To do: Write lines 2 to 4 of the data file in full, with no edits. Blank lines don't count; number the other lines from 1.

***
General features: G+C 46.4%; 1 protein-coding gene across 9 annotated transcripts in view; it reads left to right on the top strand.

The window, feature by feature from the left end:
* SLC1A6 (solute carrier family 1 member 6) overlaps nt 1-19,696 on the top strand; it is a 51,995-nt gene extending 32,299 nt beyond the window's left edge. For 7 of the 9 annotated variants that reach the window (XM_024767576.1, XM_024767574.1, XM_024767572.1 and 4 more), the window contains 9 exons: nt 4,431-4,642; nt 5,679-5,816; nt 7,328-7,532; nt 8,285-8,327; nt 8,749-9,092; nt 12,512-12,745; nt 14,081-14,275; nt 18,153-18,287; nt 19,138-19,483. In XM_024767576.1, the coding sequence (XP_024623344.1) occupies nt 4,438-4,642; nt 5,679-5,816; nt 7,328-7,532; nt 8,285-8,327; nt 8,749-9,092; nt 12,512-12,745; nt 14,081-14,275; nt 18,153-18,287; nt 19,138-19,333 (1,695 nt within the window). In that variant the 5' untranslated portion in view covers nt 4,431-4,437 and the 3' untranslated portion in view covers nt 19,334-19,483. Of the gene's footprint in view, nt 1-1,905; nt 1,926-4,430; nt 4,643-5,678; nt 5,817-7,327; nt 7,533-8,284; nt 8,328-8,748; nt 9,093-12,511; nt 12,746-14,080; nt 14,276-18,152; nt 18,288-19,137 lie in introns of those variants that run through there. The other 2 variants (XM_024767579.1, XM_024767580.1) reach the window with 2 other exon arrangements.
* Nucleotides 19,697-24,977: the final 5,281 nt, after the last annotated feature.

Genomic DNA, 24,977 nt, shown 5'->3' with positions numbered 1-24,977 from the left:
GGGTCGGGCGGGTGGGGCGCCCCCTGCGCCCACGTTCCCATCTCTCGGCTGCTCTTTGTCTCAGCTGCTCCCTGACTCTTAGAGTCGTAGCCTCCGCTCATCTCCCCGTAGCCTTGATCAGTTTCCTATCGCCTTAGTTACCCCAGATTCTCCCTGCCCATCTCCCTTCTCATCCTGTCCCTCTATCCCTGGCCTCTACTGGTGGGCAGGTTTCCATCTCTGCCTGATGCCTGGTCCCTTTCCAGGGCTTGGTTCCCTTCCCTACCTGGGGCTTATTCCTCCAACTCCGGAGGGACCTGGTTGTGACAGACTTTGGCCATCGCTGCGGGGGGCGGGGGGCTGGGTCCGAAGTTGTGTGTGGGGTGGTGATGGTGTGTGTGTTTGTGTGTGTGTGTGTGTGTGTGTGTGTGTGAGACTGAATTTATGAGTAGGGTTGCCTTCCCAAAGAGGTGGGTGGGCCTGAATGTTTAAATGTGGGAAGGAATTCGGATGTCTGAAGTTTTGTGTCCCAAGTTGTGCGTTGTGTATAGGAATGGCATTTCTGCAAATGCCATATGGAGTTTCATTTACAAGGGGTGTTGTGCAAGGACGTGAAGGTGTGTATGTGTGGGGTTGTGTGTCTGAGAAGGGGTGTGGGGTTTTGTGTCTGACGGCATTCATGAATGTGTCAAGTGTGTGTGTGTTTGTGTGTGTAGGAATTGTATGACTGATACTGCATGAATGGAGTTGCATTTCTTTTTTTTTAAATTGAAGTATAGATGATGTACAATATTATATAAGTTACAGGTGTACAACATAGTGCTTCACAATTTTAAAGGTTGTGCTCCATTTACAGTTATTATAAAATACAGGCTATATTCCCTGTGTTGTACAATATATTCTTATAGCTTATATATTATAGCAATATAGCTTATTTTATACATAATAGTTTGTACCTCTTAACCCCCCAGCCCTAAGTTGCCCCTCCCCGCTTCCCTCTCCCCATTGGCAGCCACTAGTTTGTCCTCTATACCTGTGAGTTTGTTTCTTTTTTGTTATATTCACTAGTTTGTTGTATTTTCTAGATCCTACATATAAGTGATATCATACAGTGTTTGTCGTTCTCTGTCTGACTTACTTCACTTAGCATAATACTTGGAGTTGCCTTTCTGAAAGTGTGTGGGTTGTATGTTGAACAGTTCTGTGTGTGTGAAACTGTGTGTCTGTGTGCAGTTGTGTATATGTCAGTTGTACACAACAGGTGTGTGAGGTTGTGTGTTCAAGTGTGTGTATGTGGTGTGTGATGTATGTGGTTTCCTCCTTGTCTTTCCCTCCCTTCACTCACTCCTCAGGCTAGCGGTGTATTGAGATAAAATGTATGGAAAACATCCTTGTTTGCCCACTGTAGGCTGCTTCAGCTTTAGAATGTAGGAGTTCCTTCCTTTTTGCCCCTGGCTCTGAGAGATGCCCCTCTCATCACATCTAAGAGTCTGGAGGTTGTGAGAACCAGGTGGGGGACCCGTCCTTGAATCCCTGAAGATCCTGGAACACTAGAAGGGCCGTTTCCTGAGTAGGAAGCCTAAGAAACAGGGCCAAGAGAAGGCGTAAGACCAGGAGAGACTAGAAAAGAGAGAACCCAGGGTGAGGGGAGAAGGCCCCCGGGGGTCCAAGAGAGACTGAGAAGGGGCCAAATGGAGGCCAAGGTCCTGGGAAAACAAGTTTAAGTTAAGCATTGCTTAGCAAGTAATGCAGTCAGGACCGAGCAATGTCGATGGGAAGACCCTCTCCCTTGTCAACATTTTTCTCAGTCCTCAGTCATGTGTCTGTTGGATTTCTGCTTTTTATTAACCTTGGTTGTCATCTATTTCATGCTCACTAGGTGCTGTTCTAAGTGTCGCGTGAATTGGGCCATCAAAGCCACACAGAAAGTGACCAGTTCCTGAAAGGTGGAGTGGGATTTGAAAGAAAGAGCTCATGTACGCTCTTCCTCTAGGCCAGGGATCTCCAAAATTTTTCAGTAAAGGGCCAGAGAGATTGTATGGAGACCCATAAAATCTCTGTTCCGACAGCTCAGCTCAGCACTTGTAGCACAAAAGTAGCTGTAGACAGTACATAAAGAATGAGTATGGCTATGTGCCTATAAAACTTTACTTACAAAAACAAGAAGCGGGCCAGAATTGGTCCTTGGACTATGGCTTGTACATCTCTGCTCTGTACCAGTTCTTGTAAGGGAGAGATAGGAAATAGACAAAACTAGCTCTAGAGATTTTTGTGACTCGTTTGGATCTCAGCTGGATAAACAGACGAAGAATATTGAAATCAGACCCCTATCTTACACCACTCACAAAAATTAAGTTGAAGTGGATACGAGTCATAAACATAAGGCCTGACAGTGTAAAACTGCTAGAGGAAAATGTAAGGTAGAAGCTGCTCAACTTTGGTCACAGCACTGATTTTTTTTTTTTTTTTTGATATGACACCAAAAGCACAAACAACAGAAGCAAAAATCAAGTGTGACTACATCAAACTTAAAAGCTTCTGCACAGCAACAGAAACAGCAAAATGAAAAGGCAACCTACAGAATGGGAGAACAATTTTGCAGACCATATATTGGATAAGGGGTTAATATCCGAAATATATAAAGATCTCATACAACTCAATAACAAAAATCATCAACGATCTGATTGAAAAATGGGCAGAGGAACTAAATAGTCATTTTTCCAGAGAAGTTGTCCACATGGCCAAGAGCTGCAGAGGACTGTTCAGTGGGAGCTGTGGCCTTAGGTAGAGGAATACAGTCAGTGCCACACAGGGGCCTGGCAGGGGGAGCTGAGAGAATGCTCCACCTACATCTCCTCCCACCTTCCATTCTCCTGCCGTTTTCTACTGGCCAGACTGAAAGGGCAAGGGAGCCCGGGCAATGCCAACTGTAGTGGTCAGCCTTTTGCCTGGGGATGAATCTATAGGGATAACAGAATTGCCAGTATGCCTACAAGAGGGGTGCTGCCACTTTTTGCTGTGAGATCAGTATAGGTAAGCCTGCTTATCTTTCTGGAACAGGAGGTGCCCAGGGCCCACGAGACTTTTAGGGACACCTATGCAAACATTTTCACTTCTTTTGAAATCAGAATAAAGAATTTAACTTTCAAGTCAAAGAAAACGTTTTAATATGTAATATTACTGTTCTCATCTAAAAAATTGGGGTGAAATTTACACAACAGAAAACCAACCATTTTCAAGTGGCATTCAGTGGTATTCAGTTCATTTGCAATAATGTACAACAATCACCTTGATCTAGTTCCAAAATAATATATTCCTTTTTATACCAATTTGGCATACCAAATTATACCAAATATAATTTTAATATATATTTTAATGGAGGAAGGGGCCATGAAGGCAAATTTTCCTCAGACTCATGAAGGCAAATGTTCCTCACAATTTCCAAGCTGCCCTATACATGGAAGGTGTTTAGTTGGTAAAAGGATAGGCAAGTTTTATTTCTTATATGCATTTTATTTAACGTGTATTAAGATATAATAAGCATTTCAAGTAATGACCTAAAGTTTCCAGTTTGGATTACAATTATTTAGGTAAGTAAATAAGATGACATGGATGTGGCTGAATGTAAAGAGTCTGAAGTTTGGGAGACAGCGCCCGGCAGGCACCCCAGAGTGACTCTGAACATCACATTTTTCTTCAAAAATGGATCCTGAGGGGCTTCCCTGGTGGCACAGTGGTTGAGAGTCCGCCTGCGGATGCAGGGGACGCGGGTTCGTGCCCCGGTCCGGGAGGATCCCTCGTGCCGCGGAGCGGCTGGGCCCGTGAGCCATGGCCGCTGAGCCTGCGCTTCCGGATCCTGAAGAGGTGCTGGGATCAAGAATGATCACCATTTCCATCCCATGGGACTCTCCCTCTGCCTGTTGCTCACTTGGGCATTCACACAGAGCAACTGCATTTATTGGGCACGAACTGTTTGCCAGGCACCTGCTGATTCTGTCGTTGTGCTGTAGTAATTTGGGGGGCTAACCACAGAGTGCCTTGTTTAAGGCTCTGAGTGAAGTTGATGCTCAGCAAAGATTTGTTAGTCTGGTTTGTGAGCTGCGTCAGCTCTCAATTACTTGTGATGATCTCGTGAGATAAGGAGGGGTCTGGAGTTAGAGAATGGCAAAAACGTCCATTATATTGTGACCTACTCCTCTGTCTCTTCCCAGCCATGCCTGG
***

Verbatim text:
The window, feature by feature from the left end:
* SLC1A6 (solute carrier family 1 member 6) overlaps nt 1-19,696 on the top strand; it is a 51,995-nt gene extending 32,299 nt beyond the window's left edge. For 7 of the 9 annotated variants that reach the window (XM_024767576.1, XM_024767574.1, XM_024767572.1 and 4 more), the window contains 9 exons: nt 4,431-4,642; nt 5,679-5,816; nt 7,328-7,532; nt 8,285-8,327; nt 8,749-9,092; nt 12,512-12,745; nt 14,081-14,275; nt 18,153-18,287; nt 19,138-19,483. In XM_024767576.1, the coding sequence (XP_024623344.1) occupies nt 4,438-4,642; nt 5,679-5,816; nt 7,328-7,532; nt 8,285-8,327; nt 8,749-9,092; nt 12,512-12,745; nt 14,081-14,275; nt 18,153-18,287; nt 19,138-19,333 (1,695 nt within the window). In that variant the 5' untranslated portion in view covers nt 4,431-4,437 and the 3' untranslated portion in view covers nt 19,334-19,483. Of the gene's footprint in view, nt 1-1,905; nt 1,926-4,430; nt 4,643-5,678; nt 5,817-7,327; nt 7,533-8,284; nt 8,328-8,748; nt 9,093-12,511; nt 12,746-14,080; nt 14,276-18,152; nt 18,288-19,137 lie in introns of those variants that run through there. The other 2 variants (XM_024767579.1, XM_024767580.1) reach the window with 2 other exon arrangements.
* Nucleotides 19,697-24,977: the final 5,281 nt, after the last annotated feature.